In lieu of some burning issue that eludes me now, here are some random statements, opinions, wishes, wants, needs, etc., that, as this blog runs its course, will emerge into something coherent, or that’s the plan.
Forgive Us Our Trespasses is my fourth novel. Early sales have been encouraging. For more than a week, it remained in the top 9,000 to 15,000 in the overall Amazon sales rankings. Those rankings change hourly. It’s been in the top 100 to 200 in political, crime, and murder fiction. It’s hit a bit of a lull the past two days, dropping to around 25,000. It’s only available in Kindle format, but I’m working to get a print version out soon.
I’d appreciate, if you’ve already read it, a short customer review on Amazon. And/or Goodreads. Your blog if you maintain one. Tell friends. Send them emails. They really do help. If you don’t like it, write that. I don’t want anyone to be dishonest in my behalf.
Lots of people who follow me on social media have told me that they enjoy reading what I write, but they just don’t read many books. This is one reason why I recently published Longer Songs, a collection of short stories derived from songs I’ve written. The stories range from two pages to twenty. Longer Songs is available in print now. A Kindle version will be out soon.
Kindle books are accessible regardless of whether or not you own a Kindle. Free apps enable you to read e-books on a wide range of electronic devices. I read on this Surface tablet, which, by inserting it into a keyboard, enables me to write this blog, sports stories, and even chapters in what will become my fifth novel. If I’m at a restaurant, I call up the book on my phone, which even takes me to the page I last read in the tablet. I can read in my iPod, though I haven’t because, most of the time I use it, I’m either driving down the road or mowing grass. I bought a Kindle for my mother, and she has come to enjoy it.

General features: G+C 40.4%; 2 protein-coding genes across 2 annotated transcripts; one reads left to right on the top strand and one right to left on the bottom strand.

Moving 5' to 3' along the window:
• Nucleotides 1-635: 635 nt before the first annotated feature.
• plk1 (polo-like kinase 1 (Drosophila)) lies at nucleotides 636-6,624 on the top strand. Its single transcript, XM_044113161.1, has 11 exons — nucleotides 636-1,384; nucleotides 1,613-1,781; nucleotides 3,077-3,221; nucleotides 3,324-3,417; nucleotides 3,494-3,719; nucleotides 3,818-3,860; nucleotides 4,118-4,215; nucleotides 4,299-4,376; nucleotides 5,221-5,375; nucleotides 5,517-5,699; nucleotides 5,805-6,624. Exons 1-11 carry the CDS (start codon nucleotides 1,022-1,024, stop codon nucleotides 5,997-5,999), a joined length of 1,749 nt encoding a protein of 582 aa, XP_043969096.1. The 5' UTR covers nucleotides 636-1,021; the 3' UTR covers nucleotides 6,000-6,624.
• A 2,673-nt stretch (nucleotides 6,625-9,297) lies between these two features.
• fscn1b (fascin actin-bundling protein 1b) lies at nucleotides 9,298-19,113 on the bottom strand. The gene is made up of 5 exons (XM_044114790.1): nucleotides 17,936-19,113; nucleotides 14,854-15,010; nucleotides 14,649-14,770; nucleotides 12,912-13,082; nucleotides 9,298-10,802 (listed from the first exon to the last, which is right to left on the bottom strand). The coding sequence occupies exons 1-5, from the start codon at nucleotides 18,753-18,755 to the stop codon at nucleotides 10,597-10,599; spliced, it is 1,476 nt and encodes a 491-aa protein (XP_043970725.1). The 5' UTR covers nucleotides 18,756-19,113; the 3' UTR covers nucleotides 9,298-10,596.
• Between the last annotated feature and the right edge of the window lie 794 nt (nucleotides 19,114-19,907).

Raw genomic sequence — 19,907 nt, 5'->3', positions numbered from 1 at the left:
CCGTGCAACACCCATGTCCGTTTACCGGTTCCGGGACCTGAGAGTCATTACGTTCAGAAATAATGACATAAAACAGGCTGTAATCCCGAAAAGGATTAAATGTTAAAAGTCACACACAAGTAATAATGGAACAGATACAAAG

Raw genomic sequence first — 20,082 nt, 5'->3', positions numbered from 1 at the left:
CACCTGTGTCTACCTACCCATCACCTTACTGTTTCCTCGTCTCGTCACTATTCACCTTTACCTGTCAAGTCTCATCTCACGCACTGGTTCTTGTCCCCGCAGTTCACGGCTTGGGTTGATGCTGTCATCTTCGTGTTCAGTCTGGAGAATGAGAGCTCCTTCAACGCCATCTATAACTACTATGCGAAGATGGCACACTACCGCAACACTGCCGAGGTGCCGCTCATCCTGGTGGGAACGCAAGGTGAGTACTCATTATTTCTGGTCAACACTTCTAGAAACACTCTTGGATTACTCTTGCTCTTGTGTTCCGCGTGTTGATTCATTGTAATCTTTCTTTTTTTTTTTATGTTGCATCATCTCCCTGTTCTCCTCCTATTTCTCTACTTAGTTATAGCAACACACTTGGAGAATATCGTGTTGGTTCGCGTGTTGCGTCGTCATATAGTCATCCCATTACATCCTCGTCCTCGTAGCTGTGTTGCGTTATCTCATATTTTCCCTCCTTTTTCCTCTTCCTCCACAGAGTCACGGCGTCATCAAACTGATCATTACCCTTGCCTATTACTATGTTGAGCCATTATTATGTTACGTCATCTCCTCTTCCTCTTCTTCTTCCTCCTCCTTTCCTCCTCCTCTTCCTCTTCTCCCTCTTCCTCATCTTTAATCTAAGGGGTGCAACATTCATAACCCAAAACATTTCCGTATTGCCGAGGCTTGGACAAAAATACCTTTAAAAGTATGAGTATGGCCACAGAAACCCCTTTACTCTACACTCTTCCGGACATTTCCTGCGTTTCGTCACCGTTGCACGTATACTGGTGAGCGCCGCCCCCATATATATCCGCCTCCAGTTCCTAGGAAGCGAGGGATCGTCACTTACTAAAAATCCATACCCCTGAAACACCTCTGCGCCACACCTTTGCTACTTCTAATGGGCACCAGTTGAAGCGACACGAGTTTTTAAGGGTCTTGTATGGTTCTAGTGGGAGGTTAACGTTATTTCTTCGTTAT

Yesterday I read three chapters of Joseph Souza’s Need to Find You while waiting for my oil to be changed and tires rotated. I like reading “regular” books, too. Kindle books are much cheaper, though, and it’s less a leap of faith than buying a book. Forgive Us Our Trespasses and Crazy of Natural Causes both sell for $3.49. It’s humbling to know that some people are unwilling to pay for my book what they willingly spend for a handful of mixed nuts and a Coke. All four of my novels combined, on Kindle, don’t cost any more than a ticket to a movie.
Even if you don’t read books, for God’s sake, read something more than your social media feed. Click on something.
It’s hard to make a living as a writer. As a matter of fact, it’s hard to make a living doing anything creative. The sellers, marketers, lawyers, CEOs, etc., are constantly taking higher shares. It reflects the world. Writers are not alone. I just got back from a music event in Texas. Songwriters say the same.